Diastella divaricata subsp. divaricata
Diastella divaricata (P.J.Bergius) Rourke subsp. divaricata
Common names: Peninsula silkypuff
A sprawling, creeping, rounded shrub dotted with small, pink inflorescences, that gives the best year-round display in a fynbos garden, and is a champion creeper for hanging baskets and pots in full sun.
Diastella divaricata subsp. divaricata is a small, evergreen, fynbos shrub, that grows about 0.5 m high, and sprawling up to 3 m in diameter. The shrub has creeping stems that hang down when planted in containers or hanging baskets and spread widely when growing in the ground. It grows from a single stem that produces the many stems that sprawl out and makes a dense growth. The old stem remains firm, whereas the new shoots grow slightly up, sprawling and hanging. Lower stems often grow flat on the ground. The old stems become brown and hairless, whereas the new stems are soft and hairy. It has a short, oval or round leaf of 2–10 mm long and 2–7 mm wide. The leaves are alternate, hairy, with reddish margins on the new leaves, but this reddish margin disappears when the leaves have matured.
Diastella divaricata subsp. divaricata produces small, pink flowerheads. The involucral bracts and perianths are both pink and become papery with age (never becoming woody). The styles are 8–10 mm long and exserted 2 mm above the ovary . Peninsula silkypuff flowers year round, with a peak in spring, from August to September. Each flower occasionally makes one nut-like seed, and releases the fruit 1–2 months after flowering. The fruit is egg-shaped, 4–6 mm long, greyish or white, and is hardly seen on cultivated plants.
Diastella divaricata subsp. divaricata is very similar to D. divaricata subsp. montana, the mountain silkypuff. However, the two subspecies differ by their geographical distribution, in leaf size and shape and the pubescence of the base of the styles. Subsp. montana has long, narrow, lanceolate to elliptic leaves, 10–18 mm long and 1–7 mm wide, and occurs from the Wemmershoek Mountains to Villiersdorp, western Riviersonderend Mountains, Hottentots-Holland, Greenland, Kleinmond and Kleinrivier Mountains, growing on the southern, sandstone slopes, in a cool and moist environment.
According to the Red List of South African plants, checked in April 2017, Diastella divaricata subsp. divaricata is assessed Rare. It is restricted to the Cape Peninsula, but large subpopulations are conserved and protected in the Table Mountain National Park, so it is not regarded as threatened.
Distribution and habitat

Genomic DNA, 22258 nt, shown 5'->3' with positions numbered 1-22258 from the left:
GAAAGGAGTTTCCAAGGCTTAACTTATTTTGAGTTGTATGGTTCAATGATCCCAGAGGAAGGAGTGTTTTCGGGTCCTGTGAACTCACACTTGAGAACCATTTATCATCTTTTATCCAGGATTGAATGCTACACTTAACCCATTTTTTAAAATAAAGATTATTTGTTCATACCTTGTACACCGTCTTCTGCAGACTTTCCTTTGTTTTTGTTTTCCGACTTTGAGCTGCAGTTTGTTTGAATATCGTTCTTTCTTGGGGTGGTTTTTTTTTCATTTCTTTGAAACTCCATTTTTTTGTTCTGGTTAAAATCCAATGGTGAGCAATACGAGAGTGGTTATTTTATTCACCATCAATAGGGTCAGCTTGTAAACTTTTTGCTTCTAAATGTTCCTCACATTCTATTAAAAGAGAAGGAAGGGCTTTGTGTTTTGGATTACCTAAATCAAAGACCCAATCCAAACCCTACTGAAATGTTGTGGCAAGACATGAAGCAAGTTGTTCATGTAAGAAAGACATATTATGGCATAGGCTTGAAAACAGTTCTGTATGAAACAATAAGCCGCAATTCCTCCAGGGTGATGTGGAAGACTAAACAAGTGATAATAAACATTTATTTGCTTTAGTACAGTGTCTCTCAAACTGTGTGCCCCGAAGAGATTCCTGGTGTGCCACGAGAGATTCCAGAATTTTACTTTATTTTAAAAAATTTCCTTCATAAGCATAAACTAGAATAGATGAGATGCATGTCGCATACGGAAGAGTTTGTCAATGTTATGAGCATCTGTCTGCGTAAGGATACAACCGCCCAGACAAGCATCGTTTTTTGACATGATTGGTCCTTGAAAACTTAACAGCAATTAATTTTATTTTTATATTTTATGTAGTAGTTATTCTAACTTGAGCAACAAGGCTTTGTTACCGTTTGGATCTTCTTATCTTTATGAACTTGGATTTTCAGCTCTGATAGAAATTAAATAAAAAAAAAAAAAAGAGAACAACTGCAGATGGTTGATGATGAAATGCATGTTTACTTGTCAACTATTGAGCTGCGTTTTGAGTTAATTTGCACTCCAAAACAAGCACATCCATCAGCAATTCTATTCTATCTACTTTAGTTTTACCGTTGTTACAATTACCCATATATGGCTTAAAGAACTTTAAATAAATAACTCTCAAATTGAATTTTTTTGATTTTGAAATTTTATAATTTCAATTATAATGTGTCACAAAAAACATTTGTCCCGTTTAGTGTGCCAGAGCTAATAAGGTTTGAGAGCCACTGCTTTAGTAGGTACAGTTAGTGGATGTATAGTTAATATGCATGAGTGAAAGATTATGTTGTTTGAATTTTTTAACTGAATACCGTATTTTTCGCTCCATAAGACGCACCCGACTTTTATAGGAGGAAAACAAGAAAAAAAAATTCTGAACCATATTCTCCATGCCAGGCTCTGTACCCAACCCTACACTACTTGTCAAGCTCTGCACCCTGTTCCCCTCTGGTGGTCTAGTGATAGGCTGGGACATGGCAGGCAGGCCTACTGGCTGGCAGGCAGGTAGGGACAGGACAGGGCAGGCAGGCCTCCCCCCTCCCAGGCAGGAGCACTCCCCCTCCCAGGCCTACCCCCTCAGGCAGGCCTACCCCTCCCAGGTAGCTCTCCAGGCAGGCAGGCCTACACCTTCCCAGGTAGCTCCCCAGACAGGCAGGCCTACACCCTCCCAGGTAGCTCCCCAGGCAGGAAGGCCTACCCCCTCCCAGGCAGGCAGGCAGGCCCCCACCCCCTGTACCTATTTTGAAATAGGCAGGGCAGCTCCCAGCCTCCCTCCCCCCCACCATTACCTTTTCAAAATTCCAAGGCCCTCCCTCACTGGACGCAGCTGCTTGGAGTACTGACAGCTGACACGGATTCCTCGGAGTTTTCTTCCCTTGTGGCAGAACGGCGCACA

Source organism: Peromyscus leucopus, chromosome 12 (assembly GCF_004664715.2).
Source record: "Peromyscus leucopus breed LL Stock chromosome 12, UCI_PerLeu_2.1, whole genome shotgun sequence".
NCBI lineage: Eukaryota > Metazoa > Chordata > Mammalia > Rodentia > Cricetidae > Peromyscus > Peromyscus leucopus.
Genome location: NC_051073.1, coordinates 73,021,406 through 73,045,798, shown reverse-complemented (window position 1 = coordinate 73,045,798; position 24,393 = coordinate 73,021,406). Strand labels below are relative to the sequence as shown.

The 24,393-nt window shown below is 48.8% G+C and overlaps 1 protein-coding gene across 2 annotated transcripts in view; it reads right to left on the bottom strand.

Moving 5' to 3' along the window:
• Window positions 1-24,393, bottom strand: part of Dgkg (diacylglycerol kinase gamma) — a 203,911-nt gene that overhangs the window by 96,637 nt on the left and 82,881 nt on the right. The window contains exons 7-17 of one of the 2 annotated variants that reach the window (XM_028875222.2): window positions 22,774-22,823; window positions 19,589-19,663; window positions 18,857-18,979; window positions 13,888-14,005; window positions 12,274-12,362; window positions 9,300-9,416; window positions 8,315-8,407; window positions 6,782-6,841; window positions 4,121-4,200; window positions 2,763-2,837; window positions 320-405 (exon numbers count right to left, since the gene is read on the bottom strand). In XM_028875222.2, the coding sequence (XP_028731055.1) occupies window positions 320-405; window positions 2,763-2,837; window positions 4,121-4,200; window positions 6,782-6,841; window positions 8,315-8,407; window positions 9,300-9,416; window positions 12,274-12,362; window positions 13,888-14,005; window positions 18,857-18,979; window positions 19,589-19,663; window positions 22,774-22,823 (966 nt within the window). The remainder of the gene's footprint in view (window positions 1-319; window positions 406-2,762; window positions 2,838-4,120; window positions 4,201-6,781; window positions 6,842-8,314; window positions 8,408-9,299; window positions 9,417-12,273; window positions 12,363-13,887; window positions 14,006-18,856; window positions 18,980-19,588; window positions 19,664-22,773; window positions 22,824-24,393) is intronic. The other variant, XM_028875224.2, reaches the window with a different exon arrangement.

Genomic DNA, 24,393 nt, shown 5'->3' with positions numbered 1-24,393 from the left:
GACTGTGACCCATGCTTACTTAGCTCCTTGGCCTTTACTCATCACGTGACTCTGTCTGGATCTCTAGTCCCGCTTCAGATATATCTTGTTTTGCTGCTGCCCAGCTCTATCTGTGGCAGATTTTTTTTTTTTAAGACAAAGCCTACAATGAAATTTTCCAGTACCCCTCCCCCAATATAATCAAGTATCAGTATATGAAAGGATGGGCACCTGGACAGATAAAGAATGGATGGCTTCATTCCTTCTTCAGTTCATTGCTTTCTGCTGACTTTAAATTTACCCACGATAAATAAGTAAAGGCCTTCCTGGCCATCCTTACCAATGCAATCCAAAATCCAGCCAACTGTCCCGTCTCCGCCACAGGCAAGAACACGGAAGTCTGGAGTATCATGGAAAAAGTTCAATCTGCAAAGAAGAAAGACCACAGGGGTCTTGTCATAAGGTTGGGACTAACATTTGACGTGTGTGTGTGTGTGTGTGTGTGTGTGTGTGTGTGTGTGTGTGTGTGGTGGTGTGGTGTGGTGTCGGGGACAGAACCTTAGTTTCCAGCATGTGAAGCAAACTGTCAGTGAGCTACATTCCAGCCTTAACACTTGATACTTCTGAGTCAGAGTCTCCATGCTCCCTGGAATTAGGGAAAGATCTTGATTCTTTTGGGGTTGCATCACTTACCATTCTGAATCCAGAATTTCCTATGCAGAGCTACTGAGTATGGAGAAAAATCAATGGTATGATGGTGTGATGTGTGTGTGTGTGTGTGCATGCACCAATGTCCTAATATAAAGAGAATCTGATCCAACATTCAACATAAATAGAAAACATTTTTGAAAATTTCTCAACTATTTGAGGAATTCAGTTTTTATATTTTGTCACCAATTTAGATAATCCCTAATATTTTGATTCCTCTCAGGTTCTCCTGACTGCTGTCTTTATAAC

Diastella divaricata subsp. divaricata is endemic to the Cape Peninsula, distributed from the Steenberg Plateau, southwards throught Silvermine to Cape Point. A single herbarium specimen is recorded from the golf course at Mowbray, but this has not been seen again in living memory (Rebelo 2000). Most of the population occurs on the low flats, with a few populations occurring at 600 m elevation.
Derivation of name and historical aspects
Diastella is derived from the Greek word diastellein, which means ‘to separate’. This refers to the soft, silky-haired perianth segments which are free to the base. Divaricata is also a Greek word meaning ‘branched’. This refers to the growth habit of the plant.
Diastella is one of 14 genera of the Proteaceae family. The genus Diastella is endemic to the Cape Floristic Region. It is a small genus that comprises of 7 species. All are shrublets and almost all species are threatened. There are the northern silkypuffs, D. parilis [Critically Endangered] and D. myrtifolia [Critically Endangered] and the southern silkypuffs, D. buekii [Critically Endangered], D. fraterna [Rare], D. proteoides [Critically Endangered], D. thymelaeoides subsp. meridiana [Vulnerable], D. thymelaeoides subsp. thymelaeoides [Near Threatened], D. divaricata subsp. montana [Vulnerable] and this subspecies. The southern silkypuffs do not produce nectar, whereas the northern silkypuffs have floral nectaries.
Diastella divaricata subsp. divaricata produces smooth, nut-like seeds which have an elaiosome. The seeds are taken by ants and stored underground in their nests. The ants feed on the elaiosome, but leave the seed unharmed.
Usually one fruit develops in each head and drops to the ground when matured, within a period of 2 months, and will germinate the following autumn if not removed by ants or destroyed by rodents. No records were made for Peninsula silkypuff pollinators, though it is believed to be pollen-collecting bees.
Male and female parts are in the same flower (bi-sexual). The ‘flower’ is an inflorescence made up of many flowers in one head.